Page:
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Presentation on theme: "A CASE HISTORY OF A FATALITY IN A POWERED WHEELCHAIR Alan Lynch"— Presentation transcript:


2 QUESTION For a person over 65 who spends most of the day sat in a wheelchair, how long can they sit in one position before the potential start towards a pressure ulcer? (select one option) Less than 30 mins _____ 30 mins to 1 hr _____ 1 hr to 1 hr 30 mins _____ 1 hr 30 mins to 2 hrs _____ 2 hrs to 2 hrs 30 mins _____

3 MHRA informed of the death of an elderly
lady who used a powered wheelchair. The lady had been pronounced dead at the scene. Contact made with: Local Police Coroners Officer Therapist overseeing her wheelchair provision Local NHS Wheelchair Service who had supplied the wheelchair

4 The lady was: 83 years old Unable to weight bare on lower or upper limbs Used the powered wheelchair as her main daily seat Left for long periods unattended at home

5 Photographs of the deceased when found were obtained
and examined. Examination of the photographs showed that the deceased had slid forward out of the wheelchair seat and had been suspended by the waist belt fixed to the wheelchair. She was completely out of the front of the wheelchair with her knees on the floor and her upper body arched back into the wheelchair. The waist belt had ridden up her body and had come to rest under her armpits and across the lower portion of her neck.

6 Simulation using dummy

7 Using the deceased’s wheelchair and a new
waist belt (original removed by Police for forensic examination) simulations were carried out at the MHRA laboratory at the Centre for Assistive Technology in Blackpool. A volunteer of similar hip size to the deceased was used to check the effects of an incorrectly adjusted belt. Simulation included different belt positions, different adjustments in length and seating position of the occupant.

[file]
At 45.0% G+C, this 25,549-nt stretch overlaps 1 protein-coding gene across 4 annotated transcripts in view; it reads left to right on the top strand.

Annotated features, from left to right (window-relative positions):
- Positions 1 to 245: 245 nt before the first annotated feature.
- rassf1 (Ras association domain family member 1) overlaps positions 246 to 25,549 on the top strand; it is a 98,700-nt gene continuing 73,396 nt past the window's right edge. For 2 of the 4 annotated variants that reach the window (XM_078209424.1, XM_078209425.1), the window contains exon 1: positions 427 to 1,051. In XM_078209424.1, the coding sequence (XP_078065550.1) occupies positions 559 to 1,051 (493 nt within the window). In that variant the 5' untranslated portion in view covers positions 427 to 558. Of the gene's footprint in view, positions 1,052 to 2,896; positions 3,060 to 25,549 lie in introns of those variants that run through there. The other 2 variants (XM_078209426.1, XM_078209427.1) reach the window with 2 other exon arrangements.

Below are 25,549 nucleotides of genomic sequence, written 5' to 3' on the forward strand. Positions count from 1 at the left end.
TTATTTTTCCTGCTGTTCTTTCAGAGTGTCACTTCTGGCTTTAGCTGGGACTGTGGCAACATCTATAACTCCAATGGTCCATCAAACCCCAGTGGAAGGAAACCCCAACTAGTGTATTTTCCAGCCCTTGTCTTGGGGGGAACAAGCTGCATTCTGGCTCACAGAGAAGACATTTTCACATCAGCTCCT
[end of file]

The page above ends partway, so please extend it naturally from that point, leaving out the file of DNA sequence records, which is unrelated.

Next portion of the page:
8 Example of good position

9 Example of bad position with ‘submarining’

10 These simulations showed that an overall belt
length of 800mm (31.5") was appropriate to give a good posture and belt positioning to avoid forward slip of the pelvis and submarining in the seat.

11 The belt was extended using its adjustment
system built into the clip ends. At 50mm extension some forward slip of the pelvis occurred.

12 At 100mm extension considerable posterior
rotation and forward slip of the pelvis occurred and the belt started to ride up off the top of the pelvis into the lower torso/soft tissue area as submarining occurred.

13 At 150mm extension total submarining occurred.

14 By scaling from the photographs of the deceased
as found it was possible to ascertain that the actual belt in use was approx 1100mm (43”) in length from fixing point to fixing point. This was approx 300mm (12”) too long to offer any assistance in reducing forward slip of the pelvis and submarining in the seat.

15 With such an extension the deceased waist
belt would not have offered anything in the terms of reducing submarining and would only come into effect when the occupant was nearly totally out of the front of the wheelchair as had happened in this case. By the time this occurred the fastening clips to undo the belt were in a position that the occupant could not have reached or operated due to the force required.

16 The cause of death was a combination of positional asphyxiation and strangulation probably as the occupant had tried to “limbo” under the belt to exit the wheelchair as she could not weight bare on her lower limbs. The belt had effectively allowed considerable submarining but had not allowed a full slide to the floor.

17 A Coroners report was prepared and the Coroner
requested MHRA attend the actual hearing The report was accepted in its entirety and the Court then moved on to examine the actual level of care provided to the deceased in her own home A verdict of accidental death was eventually recorded

18 Following this case and considering other
previous reports of ‘near misses’ MHRA produced Medical Device Alert MDA 2005/025 ‘Posture belts fitted to wheelchairs and seating’. This warned of the need to ensure that all posture belts fitted to wheelchairs were correctly fitted, adjusted and regularly checked. It also included that the appropriateness of a posture belt should be regularly reviewed for appropriateness especially where a wheelchair occupant or their carer’s capabilities changed.

19 In 2006 another investigation into a fatality of
a child revealed similar problems especially where small children are seated in complex body support and posture control systems. Subsequently medical Device Alert MDA 2006/059 was issued which reinforced and added to the content of MDA 2005/025 where children are concerned.

20 LAST QUESTION Who has not moved since the original request to sit up at the start of this presentation? (select one option) I have NOT moved or felt discomfort _____ I have moved or felt discomfort _____

21 THANK YOU For future contact: Medicines and Healthcare products Regulatory Agency Centre for Assistive Technology 241 Bristol Avenue Bispham Blackpool FY2 0BR Tel: or


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